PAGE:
Conditional cash transfers (CCTs) were first piloted in Mexico in the late 1990s. From there, they spread throughout Latin America, Africa, Asia and Central Europe, becoming a popular tool for international development organisations. But CCTs have been imperfect tools, clumsily applied and have often shown limited success in bringing about desired behaviour change among their recipients.
The problems with in-kind aid and CCTs are numerous. Firstly, they lack flexibility and respect for the basic agency of the recipient. When goods or cash are given conditionally, it is assumed that the beneficiary is incapable of making sensible decisions for themselves. Give them cash without conditions and there’s no guarantee that it won’t be used to purchase “temptation goods” like alcohol and tobacco.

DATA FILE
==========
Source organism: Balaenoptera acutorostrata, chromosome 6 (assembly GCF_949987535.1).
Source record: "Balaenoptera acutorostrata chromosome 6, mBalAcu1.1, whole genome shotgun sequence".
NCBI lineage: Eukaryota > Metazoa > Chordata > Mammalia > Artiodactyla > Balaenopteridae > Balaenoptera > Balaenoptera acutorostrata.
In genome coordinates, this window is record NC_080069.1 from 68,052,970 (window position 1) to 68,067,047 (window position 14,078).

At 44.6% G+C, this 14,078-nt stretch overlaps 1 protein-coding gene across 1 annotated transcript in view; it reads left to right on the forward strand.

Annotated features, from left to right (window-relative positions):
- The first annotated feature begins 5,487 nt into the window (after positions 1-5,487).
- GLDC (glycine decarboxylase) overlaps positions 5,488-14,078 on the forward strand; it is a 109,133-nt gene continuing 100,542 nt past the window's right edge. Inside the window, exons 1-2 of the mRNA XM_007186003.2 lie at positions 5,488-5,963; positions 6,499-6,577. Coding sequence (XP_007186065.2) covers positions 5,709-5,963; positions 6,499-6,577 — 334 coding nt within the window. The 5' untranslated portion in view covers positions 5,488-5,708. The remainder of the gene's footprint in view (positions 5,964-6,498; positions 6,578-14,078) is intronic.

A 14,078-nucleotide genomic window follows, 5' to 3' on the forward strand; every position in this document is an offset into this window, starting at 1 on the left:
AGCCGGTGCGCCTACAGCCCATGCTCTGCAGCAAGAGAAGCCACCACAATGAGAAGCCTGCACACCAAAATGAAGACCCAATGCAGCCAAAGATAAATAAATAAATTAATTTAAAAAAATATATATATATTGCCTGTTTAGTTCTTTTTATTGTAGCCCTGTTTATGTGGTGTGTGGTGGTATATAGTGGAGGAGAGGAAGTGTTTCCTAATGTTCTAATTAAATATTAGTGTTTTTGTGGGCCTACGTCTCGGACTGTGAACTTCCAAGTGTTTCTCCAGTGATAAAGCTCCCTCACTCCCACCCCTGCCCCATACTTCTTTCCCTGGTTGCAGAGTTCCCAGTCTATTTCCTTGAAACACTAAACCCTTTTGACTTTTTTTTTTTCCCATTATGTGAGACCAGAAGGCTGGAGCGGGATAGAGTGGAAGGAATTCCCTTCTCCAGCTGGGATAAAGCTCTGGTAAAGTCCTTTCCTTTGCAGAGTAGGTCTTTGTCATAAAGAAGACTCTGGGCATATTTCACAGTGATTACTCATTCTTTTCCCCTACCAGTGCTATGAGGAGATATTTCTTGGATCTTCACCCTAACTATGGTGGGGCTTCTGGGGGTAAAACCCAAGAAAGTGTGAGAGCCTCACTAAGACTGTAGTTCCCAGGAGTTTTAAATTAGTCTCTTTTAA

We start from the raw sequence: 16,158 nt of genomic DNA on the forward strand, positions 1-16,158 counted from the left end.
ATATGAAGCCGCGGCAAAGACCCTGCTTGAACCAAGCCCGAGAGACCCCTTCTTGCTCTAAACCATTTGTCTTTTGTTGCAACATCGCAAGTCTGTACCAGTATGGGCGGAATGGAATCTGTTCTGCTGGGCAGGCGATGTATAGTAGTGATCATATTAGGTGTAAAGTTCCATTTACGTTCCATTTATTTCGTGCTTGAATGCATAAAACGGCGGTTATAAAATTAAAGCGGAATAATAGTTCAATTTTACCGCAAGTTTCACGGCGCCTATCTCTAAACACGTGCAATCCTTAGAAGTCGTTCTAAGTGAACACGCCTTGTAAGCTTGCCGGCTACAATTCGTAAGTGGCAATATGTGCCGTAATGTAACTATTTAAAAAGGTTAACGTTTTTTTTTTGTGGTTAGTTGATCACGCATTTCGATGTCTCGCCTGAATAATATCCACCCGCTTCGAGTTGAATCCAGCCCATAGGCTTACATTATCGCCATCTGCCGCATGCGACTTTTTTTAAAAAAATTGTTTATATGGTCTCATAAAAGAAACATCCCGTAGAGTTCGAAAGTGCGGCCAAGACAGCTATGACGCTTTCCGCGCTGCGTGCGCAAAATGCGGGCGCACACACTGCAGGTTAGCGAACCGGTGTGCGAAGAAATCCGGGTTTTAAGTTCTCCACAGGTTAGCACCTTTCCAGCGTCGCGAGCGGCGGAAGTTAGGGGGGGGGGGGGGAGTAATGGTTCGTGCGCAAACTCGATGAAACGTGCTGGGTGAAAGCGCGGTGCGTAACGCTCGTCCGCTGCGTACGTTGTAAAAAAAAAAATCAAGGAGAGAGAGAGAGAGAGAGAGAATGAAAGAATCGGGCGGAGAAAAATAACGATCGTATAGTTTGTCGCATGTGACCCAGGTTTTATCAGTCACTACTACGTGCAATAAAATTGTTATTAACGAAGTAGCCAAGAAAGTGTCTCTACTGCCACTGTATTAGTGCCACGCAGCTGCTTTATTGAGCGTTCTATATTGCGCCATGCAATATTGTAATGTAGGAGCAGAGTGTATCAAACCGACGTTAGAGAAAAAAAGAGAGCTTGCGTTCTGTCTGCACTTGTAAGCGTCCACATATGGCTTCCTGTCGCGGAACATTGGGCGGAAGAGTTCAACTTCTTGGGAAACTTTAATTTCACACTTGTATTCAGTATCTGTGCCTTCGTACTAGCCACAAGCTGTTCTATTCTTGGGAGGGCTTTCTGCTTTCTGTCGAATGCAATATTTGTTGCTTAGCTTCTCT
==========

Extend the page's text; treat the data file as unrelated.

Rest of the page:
“It’s a very imperialistic attitude towards giving,” says Martin Simonneau, programme manager at Cool Earth, a climate charity supporting indigenous communities to fight climate change and deforestation. “We think we know best because we come from the global north and we’ve studied in very big universities and so we can give you the knowledge to enhance your life. That's completely the wrong attitude.”
Not only is it the wrong attitude, it’s an attitude that’s ineffective. In his 2007 book Does Foreign Aid Really Work?, Roger Riddell (a member of the British government's Independent Advisory Committee for Development Impact) concludes that, “Aid works, but not nearly as well as it could,” largely because donors function as gatekeepers with almost total control of their aid. Therefore, “the aid which is provided is not allocated in any systematic, rational or efficient way to those who need it most.”